And finally, on a humorous note, it transpires that the match gave one police chief the opportunity to render a public lesson on correct use of the emergency services after a distraught teenager, watching Nani being sent off, dialed up 999 to report a "crime" taking place on the pitch. The young man has since apologized. The police-chief has asked the public to please take greater care to only dial the emergency lines when an actual emergency is taking place. "I would ask people to think."
This is fine advice, of course, and well taken!
Man of the match, Diego Lopez, was thrilled with the result and looking to the future.
This is a week to remember and never forget. We picked up three important wins against two massive teams at a crucual moment in the season. We've taken a really big step but there's still more to give.
Xabi Alonso (who had just registered his first win at Old Trafford):
We knew it was a crucial match for us, where everything was on the line, and it was great.
As he stalked down the tunnel, having left the pitch before the game ended as he always does, Mourinho was accosted by a television reporter. He looked frazzled. He was asked about his opinion on the game and what he thought about the red card.
Mourinho replied he hadn’t seen the replay, so had no idea if it was a correct decision:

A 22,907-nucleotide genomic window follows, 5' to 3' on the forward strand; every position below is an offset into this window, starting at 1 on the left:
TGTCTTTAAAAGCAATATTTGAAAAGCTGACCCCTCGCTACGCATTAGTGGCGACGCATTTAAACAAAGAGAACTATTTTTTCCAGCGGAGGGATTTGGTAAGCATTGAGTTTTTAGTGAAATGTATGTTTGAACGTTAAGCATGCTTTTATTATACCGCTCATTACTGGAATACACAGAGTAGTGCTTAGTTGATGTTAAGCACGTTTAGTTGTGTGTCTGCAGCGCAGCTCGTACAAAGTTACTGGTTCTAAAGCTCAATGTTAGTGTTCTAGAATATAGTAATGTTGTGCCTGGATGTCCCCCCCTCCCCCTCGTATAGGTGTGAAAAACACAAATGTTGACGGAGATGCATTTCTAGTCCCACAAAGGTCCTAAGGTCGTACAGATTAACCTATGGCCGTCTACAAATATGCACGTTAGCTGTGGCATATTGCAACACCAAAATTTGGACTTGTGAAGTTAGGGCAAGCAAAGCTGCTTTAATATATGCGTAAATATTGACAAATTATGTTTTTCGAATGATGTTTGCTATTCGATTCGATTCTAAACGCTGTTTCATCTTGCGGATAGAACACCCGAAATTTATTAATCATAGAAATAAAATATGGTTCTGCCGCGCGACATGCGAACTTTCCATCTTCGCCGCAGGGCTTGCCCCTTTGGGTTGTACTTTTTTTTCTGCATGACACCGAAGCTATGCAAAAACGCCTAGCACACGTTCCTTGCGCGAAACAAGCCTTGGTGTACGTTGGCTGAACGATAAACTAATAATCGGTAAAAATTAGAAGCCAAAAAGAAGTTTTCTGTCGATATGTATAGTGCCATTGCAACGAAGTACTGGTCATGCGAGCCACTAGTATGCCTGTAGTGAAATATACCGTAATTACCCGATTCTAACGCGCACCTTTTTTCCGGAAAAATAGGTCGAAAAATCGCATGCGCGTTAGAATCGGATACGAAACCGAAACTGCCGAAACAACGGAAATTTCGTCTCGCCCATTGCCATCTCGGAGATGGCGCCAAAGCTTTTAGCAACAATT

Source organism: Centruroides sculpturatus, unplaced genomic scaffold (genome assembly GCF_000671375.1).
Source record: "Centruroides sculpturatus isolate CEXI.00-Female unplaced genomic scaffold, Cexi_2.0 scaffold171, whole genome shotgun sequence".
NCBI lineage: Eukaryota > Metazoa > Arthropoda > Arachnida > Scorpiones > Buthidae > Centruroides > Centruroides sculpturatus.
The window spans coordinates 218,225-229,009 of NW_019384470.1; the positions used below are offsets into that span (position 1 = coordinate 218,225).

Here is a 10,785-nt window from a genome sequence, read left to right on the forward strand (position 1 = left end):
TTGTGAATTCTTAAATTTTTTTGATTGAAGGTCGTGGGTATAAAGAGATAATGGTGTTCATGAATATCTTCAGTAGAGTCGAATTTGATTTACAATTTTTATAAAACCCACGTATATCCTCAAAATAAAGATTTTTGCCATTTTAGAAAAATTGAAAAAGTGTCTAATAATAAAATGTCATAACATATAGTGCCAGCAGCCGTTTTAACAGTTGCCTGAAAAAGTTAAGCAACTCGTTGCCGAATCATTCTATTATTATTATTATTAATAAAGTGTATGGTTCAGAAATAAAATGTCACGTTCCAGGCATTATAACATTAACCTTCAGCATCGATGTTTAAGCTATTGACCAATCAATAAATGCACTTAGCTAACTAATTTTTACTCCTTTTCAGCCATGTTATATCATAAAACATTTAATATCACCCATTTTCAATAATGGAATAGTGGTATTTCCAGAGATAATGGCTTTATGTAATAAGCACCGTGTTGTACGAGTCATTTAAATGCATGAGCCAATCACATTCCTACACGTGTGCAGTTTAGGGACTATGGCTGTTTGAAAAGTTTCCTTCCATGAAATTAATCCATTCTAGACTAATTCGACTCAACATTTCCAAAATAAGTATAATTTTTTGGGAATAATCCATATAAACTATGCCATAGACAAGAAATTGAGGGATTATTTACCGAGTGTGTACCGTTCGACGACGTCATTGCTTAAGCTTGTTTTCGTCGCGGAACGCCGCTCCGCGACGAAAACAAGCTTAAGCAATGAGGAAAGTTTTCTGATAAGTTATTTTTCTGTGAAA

But regardless of the decision. The better team did not win. But that’s football.
This theme continued well into his press conference a few minutes later (a press conference missing from the Real Madrid website, as it happens). A lot of coverage of the post-match has focused on Mourinho’s words. He hoped his players would play better. United were better. He repeated again, the line Madrid fans have heard many times: "But that’s football."
You are nobody, I am nobody, to question Sir Alex. If he makes a decision, it is the correct one. He is the boss. He is a legend. And he makes a decision you respect it.
He also took time to comment on one of his players’ return to Old Trafford.
Cristiano Ronaldo, winner of the treble, winner of the Golden Boot, holder of the league record for goals scored in a season and the first United player since George Best to receive the balon d’or makes no secret of his affection for the club or the fans of United.